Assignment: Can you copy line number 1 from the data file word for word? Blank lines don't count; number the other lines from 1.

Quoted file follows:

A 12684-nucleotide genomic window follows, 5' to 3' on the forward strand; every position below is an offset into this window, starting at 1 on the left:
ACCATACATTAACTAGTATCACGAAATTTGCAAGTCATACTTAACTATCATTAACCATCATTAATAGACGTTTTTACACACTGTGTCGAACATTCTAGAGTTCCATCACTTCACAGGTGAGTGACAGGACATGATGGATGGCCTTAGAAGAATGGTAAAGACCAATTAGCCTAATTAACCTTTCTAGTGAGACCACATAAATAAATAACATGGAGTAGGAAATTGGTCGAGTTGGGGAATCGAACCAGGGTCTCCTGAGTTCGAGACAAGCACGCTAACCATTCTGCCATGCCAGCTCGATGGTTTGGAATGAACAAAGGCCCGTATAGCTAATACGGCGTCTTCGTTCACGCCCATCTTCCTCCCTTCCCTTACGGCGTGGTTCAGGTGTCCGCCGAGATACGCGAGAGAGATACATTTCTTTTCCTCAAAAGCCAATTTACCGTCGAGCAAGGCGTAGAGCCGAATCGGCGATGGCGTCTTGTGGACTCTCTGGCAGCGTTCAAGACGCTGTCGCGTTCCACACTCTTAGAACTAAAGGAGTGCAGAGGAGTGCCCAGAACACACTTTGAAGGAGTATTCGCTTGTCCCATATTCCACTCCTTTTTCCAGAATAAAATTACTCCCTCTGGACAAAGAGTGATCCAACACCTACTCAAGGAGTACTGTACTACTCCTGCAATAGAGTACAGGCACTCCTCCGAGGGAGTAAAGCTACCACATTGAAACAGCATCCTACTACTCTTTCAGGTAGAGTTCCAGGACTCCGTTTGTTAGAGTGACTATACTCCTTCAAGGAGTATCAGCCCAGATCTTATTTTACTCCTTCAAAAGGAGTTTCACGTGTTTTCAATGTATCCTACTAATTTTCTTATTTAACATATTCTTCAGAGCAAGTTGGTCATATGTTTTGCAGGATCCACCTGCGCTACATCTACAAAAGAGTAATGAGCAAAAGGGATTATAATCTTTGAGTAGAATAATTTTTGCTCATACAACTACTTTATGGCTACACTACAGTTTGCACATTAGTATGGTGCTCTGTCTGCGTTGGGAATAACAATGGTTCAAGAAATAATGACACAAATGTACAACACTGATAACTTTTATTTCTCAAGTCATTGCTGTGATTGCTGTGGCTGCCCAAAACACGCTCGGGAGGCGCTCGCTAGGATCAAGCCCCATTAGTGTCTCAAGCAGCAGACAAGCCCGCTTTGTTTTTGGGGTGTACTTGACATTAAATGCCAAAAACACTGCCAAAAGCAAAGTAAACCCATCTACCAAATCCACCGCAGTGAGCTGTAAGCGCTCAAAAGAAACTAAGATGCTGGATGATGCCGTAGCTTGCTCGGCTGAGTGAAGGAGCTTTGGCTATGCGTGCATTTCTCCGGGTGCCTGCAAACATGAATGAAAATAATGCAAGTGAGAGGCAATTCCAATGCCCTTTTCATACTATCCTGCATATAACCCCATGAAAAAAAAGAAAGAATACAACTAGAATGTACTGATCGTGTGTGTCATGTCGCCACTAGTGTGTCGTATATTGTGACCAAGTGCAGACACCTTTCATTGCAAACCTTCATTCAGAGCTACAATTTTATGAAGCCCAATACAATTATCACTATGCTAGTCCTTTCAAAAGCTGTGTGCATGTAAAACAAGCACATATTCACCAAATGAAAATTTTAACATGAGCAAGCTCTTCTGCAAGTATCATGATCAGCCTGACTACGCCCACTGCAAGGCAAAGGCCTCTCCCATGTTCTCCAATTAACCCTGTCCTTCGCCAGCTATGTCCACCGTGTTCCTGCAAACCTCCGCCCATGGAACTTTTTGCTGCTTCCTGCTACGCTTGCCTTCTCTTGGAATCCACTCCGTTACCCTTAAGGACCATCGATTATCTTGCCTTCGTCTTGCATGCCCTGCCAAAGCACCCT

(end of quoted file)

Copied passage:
A 12684-nucleotide genomic window follows, 5' to 3' on the forward strand; every position below is an offset into this window, starting at 1 on the left: